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Somalia bombing death toll hits 100

A Somali woman pours water on a smoldering body at the scene of an explosion in Mogadishu, Somalia, Oct. 4, 2011.
AP Photo/Farah Abdi Warsameh

MOGADISHU, Somalia - The U.N. says the death toll has gone over 100 after a suicide car bombing that targeted a government compound in Somalia's war-ravaged capital.

The U.N.'s office for the coordination of humanitarian affairs said in a report released Thursday that the blast is a stark reminder of the prevailing insecurity in Somalia amid a debilitating famine.

A truck loaded with drums of fuel exploded Tuesday at the gate of compound housing several government ministries on a busy Mogadishu street. It was the deadliest single bombing carried out by the al Qaeda-linked al-Shabab group in Somalia since their insurgency began.

The group promised more attacks, saying they will be "back-to-back" and will "increase day by day." Most of the group's fighters left the capital in August after an offensive by African Union forces.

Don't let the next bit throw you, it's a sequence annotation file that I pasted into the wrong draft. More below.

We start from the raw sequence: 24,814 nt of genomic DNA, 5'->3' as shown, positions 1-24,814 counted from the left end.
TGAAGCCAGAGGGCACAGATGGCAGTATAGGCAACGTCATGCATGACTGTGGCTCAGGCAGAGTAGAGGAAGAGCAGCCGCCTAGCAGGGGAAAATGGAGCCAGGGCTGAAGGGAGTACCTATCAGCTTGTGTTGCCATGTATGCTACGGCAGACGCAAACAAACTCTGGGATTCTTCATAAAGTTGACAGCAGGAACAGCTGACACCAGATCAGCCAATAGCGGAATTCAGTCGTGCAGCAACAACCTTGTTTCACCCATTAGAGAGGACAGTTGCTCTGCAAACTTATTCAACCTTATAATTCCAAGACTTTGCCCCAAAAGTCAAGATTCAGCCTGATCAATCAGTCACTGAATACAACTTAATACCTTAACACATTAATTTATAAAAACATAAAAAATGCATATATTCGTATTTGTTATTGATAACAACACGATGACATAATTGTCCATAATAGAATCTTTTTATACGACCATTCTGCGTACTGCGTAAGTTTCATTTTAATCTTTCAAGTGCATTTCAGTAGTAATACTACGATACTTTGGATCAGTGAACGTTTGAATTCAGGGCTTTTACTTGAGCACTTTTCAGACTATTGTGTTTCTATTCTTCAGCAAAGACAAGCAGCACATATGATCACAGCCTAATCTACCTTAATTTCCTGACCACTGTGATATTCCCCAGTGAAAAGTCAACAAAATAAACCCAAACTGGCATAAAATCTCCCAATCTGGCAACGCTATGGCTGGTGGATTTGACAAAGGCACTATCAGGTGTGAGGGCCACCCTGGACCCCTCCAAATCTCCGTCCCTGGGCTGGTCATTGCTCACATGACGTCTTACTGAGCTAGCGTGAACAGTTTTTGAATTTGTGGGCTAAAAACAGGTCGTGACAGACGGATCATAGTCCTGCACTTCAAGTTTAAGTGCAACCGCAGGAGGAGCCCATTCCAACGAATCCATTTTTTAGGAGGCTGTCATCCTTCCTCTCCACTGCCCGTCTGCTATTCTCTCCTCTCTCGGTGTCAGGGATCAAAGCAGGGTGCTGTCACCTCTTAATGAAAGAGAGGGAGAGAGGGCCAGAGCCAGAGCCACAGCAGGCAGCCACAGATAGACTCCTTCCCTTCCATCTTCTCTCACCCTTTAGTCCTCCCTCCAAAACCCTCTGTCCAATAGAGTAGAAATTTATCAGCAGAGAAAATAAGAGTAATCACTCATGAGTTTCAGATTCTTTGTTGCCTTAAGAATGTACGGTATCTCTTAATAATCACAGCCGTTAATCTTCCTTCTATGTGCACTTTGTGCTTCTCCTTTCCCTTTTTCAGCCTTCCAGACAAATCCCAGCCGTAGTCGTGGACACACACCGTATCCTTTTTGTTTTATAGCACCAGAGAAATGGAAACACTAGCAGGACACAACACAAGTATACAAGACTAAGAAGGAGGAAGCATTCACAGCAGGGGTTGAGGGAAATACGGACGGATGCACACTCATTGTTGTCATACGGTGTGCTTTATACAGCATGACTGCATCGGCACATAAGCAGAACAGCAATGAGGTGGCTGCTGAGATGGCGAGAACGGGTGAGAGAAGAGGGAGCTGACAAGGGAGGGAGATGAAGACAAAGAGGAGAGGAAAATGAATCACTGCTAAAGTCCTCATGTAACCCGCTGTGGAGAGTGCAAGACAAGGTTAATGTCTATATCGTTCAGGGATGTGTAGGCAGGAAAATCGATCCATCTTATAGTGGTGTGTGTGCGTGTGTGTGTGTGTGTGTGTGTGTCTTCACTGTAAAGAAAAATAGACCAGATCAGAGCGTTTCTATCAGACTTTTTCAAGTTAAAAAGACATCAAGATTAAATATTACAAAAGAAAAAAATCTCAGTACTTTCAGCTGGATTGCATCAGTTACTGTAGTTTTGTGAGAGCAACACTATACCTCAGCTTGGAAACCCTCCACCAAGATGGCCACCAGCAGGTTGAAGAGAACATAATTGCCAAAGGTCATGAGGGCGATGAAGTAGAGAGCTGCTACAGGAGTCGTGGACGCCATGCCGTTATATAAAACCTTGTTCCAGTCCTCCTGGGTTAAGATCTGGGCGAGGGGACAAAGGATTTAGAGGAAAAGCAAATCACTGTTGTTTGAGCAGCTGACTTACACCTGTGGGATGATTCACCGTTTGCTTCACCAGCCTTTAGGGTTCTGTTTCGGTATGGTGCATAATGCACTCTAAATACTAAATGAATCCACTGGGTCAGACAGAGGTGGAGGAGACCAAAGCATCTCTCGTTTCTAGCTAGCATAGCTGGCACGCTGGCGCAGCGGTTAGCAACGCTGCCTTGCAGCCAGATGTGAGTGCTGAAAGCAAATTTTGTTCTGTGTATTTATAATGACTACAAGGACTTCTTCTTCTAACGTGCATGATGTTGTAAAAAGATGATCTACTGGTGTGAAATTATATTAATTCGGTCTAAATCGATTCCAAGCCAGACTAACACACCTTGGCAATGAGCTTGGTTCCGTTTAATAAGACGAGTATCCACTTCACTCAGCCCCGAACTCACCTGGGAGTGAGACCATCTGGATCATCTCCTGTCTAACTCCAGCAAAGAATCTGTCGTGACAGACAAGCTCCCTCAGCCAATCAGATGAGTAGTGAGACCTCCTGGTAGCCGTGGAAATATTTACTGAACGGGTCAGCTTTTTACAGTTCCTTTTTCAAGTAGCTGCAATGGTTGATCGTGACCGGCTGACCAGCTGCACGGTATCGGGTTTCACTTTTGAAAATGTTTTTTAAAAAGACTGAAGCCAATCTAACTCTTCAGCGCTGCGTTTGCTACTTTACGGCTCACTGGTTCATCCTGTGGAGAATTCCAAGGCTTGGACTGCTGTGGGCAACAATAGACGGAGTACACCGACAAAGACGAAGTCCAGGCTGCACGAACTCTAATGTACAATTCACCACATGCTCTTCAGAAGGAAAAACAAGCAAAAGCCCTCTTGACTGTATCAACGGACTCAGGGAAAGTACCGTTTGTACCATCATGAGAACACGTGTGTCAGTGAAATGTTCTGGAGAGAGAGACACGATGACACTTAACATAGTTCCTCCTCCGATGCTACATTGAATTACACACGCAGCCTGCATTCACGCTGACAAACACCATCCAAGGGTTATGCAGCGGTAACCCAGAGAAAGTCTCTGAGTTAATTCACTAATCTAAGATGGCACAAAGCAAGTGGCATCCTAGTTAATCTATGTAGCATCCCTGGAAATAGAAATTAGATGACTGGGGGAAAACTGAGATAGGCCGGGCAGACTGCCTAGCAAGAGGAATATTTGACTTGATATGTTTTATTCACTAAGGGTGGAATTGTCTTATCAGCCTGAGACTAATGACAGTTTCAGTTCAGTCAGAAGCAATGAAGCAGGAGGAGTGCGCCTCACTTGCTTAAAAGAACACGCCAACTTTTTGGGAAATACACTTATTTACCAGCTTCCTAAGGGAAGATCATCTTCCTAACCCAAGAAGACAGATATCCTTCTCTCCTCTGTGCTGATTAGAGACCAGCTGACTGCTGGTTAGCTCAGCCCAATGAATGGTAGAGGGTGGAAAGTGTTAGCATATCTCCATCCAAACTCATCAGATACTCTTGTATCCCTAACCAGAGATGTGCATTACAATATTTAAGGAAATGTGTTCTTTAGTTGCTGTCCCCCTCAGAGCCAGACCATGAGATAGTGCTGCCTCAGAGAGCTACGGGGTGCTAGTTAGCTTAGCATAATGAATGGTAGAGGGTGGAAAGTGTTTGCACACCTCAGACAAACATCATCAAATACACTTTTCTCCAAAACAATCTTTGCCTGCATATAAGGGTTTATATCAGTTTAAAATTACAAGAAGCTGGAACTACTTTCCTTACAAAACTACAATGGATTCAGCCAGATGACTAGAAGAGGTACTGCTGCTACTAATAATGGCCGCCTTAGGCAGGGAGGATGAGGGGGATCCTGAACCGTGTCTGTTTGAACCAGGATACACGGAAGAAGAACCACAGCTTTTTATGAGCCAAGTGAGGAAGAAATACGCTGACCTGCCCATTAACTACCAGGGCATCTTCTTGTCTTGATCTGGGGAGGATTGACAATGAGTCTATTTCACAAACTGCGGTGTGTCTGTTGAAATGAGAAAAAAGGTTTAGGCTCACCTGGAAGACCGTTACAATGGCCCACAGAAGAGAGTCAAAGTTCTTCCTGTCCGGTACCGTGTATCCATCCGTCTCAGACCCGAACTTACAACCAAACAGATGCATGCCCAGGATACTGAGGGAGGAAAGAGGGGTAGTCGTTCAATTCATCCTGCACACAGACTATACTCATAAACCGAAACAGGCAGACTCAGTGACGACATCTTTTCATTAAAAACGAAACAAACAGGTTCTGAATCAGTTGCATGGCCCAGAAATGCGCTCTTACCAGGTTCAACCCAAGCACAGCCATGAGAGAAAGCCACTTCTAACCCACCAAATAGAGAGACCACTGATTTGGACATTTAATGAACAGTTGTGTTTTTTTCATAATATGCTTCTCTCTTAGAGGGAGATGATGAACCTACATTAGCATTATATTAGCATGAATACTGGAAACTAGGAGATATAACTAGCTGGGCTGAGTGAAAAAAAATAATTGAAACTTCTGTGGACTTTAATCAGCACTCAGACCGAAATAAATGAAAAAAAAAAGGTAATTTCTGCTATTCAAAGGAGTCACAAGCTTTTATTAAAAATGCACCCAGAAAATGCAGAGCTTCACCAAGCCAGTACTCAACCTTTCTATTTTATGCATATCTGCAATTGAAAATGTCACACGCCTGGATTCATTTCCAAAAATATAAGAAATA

"Our Mujahideen fighters have entered a place where ministers and AMISOM foreigners stay," al-Shabab said in a brief post on a website immediately after the attack, referring to the Ugandan and Burundian forces who make up the African Union peacekeeping mission.

Two years ago, al-Shabab was blamed for a devastating attack on a graduation ceremony that killed 24 people, including three government ministers, medical students and doctors.

The deadly new attack comes as Somalia struggles to rebound from its worst famine in 60 years, a crisis that has brought even more misery to this country that descended into anarchy and war in 1991.

Al-Shabab fighters have compounded the suffering by preventing aid agencies from helping famine victims in areas under militant control in southern Somalia. The U.S. says 29,000 children have died since the famine began, and the U.N. says 750,000 more are at risk of starving to death in the next several months.

Witnesses say the insurgents even killed men who tried to flee famine areas with their families, saying it was better for them to die than accept help from the West.